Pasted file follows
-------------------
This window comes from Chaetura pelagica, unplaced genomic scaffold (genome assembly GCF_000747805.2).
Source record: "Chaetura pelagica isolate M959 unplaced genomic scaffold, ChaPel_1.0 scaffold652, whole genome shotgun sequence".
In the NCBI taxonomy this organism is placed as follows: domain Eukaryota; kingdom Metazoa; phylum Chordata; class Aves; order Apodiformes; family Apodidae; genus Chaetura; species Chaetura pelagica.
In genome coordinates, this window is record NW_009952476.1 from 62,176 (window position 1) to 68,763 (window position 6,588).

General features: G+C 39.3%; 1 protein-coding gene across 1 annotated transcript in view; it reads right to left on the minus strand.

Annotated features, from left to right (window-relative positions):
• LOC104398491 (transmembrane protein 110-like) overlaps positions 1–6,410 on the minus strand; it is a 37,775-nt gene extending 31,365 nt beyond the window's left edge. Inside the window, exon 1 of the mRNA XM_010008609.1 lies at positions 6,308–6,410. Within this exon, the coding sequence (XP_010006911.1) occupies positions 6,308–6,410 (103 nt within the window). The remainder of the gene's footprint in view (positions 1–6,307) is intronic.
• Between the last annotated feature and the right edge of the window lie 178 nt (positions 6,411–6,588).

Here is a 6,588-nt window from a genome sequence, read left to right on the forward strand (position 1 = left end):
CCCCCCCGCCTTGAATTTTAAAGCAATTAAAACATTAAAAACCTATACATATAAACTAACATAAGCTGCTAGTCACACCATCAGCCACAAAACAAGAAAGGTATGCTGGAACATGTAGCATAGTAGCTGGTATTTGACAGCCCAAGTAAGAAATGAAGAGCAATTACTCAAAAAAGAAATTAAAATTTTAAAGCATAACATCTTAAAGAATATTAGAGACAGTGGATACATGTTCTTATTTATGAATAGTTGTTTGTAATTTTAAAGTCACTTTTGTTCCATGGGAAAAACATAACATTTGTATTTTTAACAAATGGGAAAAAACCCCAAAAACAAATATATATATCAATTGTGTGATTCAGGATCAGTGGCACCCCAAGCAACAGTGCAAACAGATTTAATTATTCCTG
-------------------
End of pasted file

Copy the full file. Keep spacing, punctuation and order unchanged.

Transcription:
This window comes from Chaetura pelagica, unplaced genomic scaffold (genome assembly GCF_000747805.2).
Source record: "Chaetura pelagica isolate M959 unplaced genomic scaffold, ChaPel_1.0 scaffold652, whole genome shotgun sequence".
In the NCBI taxonomy this organism is placed as follows: domain Eukaryota; kingdom Metazoa; phylum Chordata; class Aves; order Apodiformes; family Apodidae; genus Chaetura; species Chaetura pelagica.
In genome coordinates, this window is record NW_009952476.1 from 62,176 (window position 1) to 68,763 (window position 6,588).

General features: G+C 39.3%; 1 protein-coding gene across 1 annotated transcript in view; it reads right to left on the minus strand.

Annotated features, from left to right (window-relative positions):
• LOC104398491 (transmembrane protein 110-like) overlaps positions 1–6,410 on the minus strand; it is a 37,775-nt gene extending 31,365 nt beyond the window's left edge. Inside the window, exon 1 of the mRNA XM_010008609.1 lies at positions 6,308–6,410. Within this exon, the coding sequence (XP_010006911.1) occupies positions 6,308–6,410 (103 nt within the window). The remainder of the gene's footprint in view (positions 1–6,307) is intronic.
• Between the last annotated feature and the right edge of the window lie 178 nt (positions 6,411–6,588).

Here is a 6,588-nt window from a genome sequence, read left to right on the forward strand (position 1 = left end):
CCCCCCCGCCTTGAATTTTAAAGCAATTAAAACATTAAAAACCTATACATATAAACTAACATAAGCTGCTAGTCACACCATCAGCCACAAAACAAGAAAGGTATGCTGGAACATGTAGCATAGTAGCTGGTATTTGACAGCCCAAGTAAGAAATGAAGAGCAATTACTCAAAAAAGAAATTAAAATTTTAAAGCATAACATCTTAAAGAATATTAGAGACAGTGGATACATGTTCTTATTTATGAATAGTTGTTTGTAATTTTAAAGTCACTTTTGTTCCATGGGAAAAACATAACATTTGTATTTTTAACAAATGGGAAAAAACCCCAAAAACAAATATATATATCAATTGTGTGATTCAGGATCAGTGGCACCCCAAGCAACAGTGCAAACAGATTTAATTATTCCTG